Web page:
Housing insecurity is a constant crisis in our country, made more urgent – and evident – during the ongoing COVID-19 pandemic. Obviously, the solution to our housing crisis is something that must be solved on a larger scale; until affordable and safe housing is provided to everyone, we will continue having populations of people living on the streets. Despite the long-term solution being largely out of our hands, we must work as a community to provide aid for those in need.
Living without appropriate or safe housing is always dangerous, but maybe never more so than during the heart of winter in the Northeast. Despite a run of warm days to end 2021, freezing temperatures have made their way to our part of the country. We have had several nights that dropped below freezing this past week alone. This is when housing insecurity becomes more glaring, and the need for emergency shelter is crucial. Many places locally, such as churches and shelters, offer their spaces to those without shelter during what are considered “Code Blue” temperatures – typically, when temps reach below 20 degrees. Despite not typically being able to open their doors for overnight shelter, these facilities find a way to offer warm, safe spaces to those in need.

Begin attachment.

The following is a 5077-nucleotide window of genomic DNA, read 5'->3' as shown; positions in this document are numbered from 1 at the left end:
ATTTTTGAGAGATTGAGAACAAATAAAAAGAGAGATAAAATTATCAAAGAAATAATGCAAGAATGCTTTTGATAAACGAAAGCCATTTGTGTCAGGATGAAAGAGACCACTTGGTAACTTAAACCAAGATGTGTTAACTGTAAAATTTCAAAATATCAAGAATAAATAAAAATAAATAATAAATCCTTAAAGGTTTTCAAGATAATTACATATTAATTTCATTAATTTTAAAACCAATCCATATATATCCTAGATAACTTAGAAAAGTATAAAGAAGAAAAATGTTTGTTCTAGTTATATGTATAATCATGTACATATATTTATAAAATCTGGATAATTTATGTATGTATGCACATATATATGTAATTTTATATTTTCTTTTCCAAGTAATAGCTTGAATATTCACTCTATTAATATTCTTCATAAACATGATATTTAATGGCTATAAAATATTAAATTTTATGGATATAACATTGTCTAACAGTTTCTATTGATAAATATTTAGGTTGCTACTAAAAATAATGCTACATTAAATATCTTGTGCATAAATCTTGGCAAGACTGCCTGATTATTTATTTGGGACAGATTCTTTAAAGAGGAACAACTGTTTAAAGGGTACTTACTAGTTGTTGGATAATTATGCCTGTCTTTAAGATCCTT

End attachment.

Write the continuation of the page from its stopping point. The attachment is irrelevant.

The ways in which society fails whole populations in our country is frustrating. While it can feel helpless, we have to remember that we are able to provide aid on a smaller scale. Donate blankets, warm clothes, hand and feet warmers, hats, and gloves. Find a way to help those in need reach shelters during Code Blue temperatures. Donate your time to food kitchens or shelters distributing meals and essential items to our fellow community members. Working as a community and giving what we can to those in need is how — on a small level, at least — we can make a meaningful impact.